The Philippine Red Cross (PRC) will begin today, January 25, administering saliva tests for the coronavirus disease 2019 (Covid-19), after the government approved its use.

Sen. Richard Gordon, PRC chairman, said the cheaper and less invasive procedure would cost P2,000, half the price of a swab test.

“The Philippine Red Cross brings the RT-PCR saliva test to the country for the first time,” he said in a statement, referring to reverse transcriptase polymerase chain reaction.

The humanitarian organization told The Manila Times its molecular laboratories in Port Area, Manila and Mandaluyong City could do up to 22,000 tests daily. The labs will be open from 8 a.m. to 5 p.m.

The saliva test will be initially available only in the National Capital Region, but Gordon gave assurances that it will be available by February in 13 Red Cross laboratories nationwide.

Those interested in a saliva test can visit: book.redcross1158.com/index.php/book-a-saliva-test/.

Gordon said those who would undergo the test must not eat anything, drink, gargle and smoke or use e-cigarettes 30 minutes prior to the procedure.

The Red Cross also called on the Philippine Health Insurance Corp. (PhilHealth) to include saliva testing in its Covid-19 package.

Philhealth only funds swab tests so far.

“If more people would avail the saliva test, we can lower the cost in the future,” Gordon said.

Unlike swabs, the saliva test does not require a specimen collector to wear personal protective equipment and requires less equipment and reagents.

It is also less invasive than swab tests in which specimens are obtained by swabbing the nasopharyngeal area. The turnaround time is also only around 12 hours, which is much faster than swab tests’ 24 hours.

Despite the saliva test’s advantage, Red Cross molecular laboratory head Dr. Paulyn Ubial has said the organization will continue to do swabs because it remains the “gold standard” when testing for severe acute respiratory syndrome coronavirus 2 (SARS-CoV 2) — the virus causing the new coronavirus disease.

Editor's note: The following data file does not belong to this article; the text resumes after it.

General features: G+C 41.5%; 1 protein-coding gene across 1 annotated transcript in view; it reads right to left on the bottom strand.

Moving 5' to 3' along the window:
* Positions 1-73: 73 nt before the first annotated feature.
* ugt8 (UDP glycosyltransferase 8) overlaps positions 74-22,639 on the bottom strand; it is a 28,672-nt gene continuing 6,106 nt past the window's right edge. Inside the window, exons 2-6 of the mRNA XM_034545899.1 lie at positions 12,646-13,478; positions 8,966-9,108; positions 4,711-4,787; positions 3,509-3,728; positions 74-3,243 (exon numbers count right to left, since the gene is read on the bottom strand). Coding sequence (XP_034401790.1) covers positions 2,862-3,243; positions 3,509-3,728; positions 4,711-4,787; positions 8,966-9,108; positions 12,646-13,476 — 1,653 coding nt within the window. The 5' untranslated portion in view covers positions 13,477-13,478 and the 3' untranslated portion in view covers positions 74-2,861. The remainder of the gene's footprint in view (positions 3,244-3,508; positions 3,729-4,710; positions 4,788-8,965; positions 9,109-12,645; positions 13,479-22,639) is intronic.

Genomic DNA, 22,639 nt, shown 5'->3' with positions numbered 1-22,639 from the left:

Ubial noted, however, that the saliva test is “closest to swab test” in terms of accuracy at 98.11 percent.

The Department of Health requires a validation study involving 1,000 individuals before granting authorization for testing procedures.

Health Undersecretary Maria Rosario Vergeire said in a briefing the Red Cross is the only organization authorized to do saliva tests so far.

“We need to wait for the result of the validation test from RITM so other laboratories could use saliva tests,” Vergeire said in Filipino, referring to the Research Institute for Tropical Medicine, which is conducting a separate validation study.

Ubial said other laboratories could use the technology which “has no patent and rights,” as long as they use the same re-agent the Red Cross is using.

The saliva test was explored as another way to detect SARS-CoV 2 after Red Cross officials met with Dr. Diana Roana, a Filipino scientist at the University of Illinois, who developed the technology.

Saliva testing is also being used in Japan and Singapore to screen passengers in airports, according to Gordon.

As of Sunday, the country’s Covid-19 caseload has reached 513,619, with 475,612 recoveries and 10,242 deaths, according to the Health department.

© Philippine Sentinel 2021

The First Filipino-American Community Newspaper in Texas Since 1987

Opinions expressed herein are those of the bloggers and do not 

necessarily reflect the position of The Philippine Sentinel.